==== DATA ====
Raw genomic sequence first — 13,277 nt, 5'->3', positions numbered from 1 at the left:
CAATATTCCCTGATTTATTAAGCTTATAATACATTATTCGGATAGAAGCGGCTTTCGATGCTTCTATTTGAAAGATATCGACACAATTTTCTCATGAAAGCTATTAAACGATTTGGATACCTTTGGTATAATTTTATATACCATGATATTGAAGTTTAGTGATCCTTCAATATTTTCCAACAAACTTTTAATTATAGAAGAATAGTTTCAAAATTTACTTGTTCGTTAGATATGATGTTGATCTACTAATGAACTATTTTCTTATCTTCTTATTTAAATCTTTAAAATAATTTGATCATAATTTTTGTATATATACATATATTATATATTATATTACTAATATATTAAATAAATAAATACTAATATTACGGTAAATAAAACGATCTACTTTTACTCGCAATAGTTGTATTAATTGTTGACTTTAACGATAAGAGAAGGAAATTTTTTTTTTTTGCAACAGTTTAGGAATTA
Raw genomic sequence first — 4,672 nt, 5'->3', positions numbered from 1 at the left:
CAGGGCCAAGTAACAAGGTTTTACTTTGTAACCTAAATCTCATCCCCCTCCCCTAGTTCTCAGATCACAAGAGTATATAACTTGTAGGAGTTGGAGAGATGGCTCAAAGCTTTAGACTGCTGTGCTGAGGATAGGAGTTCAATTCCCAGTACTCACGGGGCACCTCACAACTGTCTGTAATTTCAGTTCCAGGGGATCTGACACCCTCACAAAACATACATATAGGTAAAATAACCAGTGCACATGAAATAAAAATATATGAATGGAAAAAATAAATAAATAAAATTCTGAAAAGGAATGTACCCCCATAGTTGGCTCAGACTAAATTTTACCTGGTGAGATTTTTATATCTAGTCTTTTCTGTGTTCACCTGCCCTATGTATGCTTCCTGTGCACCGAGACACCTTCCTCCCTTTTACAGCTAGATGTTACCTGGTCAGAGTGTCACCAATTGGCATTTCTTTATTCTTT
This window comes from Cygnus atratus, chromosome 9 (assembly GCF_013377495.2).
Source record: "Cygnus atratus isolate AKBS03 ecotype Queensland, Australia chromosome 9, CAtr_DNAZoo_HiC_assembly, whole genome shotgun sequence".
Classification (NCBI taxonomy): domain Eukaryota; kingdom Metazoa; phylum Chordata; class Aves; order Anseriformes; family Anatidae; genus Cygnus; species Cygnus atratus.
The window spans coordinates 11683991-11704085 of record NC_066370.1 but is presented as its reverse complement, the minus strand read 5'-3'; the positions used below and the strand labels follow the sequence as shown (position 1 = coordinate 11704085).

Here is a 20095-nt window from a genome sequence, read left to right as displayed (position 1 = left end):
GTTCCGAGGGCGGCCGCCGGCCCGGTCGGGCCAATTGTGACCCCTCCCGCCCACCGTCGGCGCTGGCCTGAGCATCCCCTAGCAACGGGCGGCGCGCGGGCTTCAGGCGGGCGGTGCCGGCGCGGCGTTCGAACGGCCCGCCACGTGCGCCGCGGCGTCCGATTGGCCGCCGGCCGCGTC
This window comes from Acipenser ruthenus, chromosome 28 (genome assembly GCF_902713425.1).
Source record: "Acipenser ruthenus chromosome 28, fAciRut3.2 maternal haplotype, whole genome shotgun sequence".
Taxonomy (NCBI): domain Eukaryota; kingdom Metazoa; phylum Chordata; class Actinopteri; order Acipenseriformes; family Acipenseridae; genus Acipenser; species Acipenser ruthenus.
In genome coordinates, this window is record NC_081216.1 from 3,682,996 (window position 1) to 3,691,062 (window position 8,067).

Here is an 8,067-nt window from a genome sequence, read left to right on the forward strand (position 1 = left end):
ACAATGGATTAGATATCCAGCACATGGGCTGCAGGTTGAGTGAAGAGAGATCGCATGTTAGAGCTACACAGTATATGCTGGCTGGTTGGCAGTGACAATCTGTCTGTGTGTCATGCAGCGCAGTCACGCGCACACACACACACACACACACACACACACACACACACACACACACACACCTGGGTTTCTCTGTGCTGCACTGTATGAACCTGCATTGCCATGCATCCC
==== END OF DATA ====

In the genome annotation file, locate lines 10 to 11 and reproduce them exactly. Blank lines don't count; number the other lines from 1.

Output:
GTTCCGAGGGCGGCCGCCGGCCCGGTCGGGCCAATTGTGACCCCTCCCGCCCACCGTCGGCGCTGGCCTGAGCATCCCCTAGCAACGGGCGGCGCGCGGGCTTCAGGCGGGCGGTGCCGGCGCGGCGTTCGAACGGCCCGCCACGTGCGCCGCGGCGTCCGATTGGCCGCCGGCCGCGTC
This window comes from Acipenser ruthenus, chromosome 28 (genome assembly GCF_902713425.1).